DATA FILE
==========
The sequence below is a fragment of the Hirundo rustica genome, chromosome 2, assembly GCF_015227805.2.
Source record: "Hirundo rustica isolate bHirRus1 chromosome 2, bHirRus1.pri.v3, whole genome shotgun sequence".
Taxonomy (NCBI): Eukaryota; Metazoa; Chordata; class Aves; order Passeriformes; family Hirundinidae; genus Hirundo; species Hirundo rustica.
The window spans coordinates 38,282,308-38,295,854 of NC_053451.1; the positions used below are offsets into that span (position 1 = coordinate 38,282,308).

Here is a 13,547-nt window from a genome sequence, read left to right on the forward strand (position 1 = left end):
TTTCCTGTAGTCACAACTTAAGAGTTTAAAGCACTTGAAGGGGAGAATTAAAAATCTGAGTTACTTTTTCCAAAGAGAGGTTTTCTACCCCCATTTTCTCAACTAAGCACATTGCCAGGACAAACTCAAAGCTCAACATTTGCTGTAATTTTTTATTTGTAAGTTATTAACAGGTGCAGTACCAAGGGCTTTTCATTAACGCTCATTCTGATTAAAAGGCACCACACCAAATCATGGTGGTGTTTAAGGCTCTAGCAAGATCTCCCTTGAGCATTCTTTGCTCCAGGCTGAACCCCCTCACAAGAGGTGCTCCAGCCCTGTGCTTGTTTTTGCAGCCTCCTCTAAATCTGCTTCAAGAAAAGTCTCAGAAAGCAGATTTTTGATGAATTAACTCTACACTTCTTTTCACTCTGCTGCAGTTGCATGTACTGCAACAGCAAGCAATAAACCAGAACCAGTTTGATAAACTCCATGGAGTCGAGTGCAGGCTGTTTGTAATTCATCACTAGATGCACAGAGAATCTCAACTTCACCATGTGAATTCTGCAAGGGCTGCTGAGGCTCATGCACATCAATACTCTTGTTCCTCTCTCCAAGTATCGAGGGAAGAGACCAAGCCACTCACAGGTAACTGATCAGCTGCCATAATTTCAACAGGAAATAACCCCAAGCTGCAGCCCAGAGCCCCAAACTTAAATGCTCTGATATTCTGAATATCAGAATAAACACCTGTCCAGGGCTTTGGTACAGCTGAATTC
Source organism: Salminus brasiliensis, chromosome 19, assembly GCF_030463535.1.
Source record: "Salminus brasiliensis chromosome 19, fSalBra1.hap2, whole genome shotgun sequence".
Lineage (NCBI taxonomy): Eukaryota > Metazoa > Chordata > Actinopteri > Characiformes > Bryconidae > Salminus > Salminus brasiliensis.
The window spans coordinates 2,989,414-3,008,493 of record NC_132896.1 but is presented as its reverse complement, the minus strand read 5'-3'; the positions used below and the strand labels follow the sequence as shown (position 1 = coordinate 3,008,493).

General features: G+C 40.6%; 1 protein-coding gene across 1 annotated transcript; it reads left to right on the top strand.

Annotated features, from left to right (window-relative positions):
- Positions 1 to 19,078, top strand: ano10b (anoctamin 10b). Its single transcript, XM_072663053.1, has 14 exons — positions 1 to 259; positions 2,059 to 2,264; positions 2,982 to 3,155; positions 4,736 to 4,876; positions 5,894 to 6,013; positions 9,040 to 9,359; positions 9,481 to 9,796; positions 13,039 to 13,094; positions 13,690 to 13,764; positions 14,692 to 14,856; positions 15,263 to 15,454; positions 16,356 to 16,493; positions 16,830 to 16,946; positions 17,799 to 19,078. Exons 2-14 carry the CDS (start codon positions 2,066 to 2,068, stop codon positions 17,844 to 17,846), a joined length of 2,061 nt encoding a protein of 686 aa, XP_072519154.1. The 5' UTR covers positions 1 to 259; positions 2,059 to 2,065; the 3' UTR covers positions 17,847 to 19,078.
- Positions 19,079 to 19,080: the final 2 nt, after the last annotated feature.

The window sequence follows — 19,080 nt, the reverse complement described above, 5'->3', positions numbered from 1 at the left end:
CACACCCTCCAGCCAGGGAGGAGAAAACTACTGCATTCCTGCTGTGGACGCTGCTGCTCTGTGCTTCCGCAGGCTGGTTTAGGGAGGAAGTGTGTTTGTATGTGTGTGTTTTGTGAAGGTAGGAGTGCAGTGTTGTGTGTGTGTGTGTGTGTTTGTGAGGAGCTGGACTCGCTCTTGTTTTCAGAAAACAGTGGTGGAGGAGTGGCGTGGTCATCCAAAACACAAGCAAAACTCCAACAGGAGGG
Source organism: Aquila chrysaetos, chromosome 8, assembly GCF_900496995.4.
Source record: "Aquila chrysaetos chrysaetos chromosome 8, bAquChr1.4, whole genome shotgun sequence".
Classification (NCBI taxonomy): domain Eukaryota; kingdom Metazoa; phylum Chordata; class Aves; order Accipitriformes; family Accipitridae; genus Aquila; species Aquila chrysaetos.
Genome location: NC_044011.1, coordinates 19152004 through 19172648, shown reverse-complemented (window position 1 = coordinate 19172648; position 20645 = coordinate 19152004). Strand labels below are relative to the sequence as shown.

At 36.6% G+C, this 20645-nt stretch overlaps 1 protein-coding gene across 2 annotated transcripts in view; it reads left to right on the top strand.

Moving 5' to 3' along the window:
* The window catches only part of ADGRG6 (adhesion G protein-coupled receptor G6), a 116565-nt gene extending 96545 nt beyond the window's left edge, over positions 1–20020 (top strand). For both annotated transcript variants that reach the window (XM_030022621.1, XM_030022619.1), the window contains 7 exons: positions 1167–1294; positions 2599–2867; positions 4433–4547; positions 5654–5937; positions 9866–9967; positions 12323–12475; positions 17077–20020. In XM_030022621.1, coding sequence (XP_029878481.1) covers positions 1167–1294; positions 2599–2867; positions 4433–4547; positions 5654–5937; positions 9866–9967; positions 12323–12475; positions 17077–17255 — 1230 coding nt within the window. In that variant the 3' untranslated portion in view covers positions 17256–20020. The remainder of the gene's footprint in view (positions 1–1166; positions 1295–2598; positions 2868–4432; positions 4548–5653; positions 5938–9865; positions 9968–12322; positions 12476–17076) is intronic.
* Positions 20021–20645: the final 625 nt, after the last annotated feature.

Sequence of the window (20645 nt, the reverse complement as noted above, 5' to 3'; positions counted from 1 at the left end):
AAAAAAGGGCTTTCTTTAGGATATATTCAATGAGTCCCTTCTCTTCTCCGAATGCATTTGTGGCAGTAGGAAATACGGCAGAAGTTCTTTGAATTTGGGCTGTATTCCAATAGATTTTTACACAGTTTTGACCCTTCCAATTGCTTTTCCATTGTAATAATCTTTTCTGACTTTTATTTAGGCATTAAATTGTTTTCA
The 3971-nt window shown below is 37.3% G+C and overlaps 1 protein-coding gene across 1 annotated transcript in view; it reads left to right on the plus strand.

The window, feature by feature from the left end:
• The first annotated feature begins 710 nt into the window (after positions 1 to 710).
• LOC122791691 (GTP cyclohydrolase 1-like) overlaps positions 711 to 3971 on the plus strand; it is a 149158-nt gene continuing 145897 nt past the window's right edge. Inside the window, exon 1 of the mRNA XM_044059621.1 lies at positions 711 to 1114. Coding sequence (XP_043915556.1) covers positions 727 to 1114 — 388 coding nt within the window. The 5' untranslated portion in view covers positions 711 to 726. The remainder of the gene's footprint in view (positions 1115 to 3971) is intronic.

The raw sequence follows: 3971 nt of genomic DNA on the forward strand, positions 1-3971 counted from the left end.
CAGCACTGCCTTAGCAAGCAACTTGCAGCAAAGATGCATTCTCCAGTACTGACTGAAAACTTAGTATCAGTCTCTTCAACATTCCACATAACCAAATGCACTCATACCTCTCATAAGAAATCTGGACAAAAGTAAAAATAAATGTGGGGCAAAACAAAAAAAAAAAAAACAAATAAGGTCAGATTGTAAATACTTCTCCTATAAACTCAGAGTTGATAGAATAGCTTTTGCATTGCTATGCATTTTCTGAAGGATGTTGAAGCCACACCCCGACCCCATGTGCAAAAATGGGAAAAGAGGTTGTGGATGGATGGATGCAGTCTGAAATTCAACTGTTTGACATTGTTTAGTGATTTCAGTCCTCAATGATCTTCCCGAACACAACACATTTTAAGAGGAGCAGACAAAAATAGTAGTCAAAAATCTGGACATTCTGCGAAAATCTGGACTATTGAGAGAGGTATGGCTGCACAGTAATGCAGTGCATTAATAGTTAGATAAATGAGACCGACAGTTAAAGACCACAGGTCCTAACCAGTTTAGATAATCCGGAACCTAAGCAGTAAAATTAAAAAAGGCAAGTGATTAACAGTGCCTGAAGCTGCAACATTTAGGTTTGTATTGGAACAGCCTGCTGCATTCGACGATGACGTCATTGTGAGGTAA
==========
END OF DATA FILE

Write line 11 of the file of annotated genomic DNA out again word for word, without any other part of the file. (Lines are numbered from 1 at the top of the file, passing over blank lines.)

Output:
General features: G+C 40.6%; 1 protein-coding gene across 1 annotated transcript; it reads left to right on the top strand.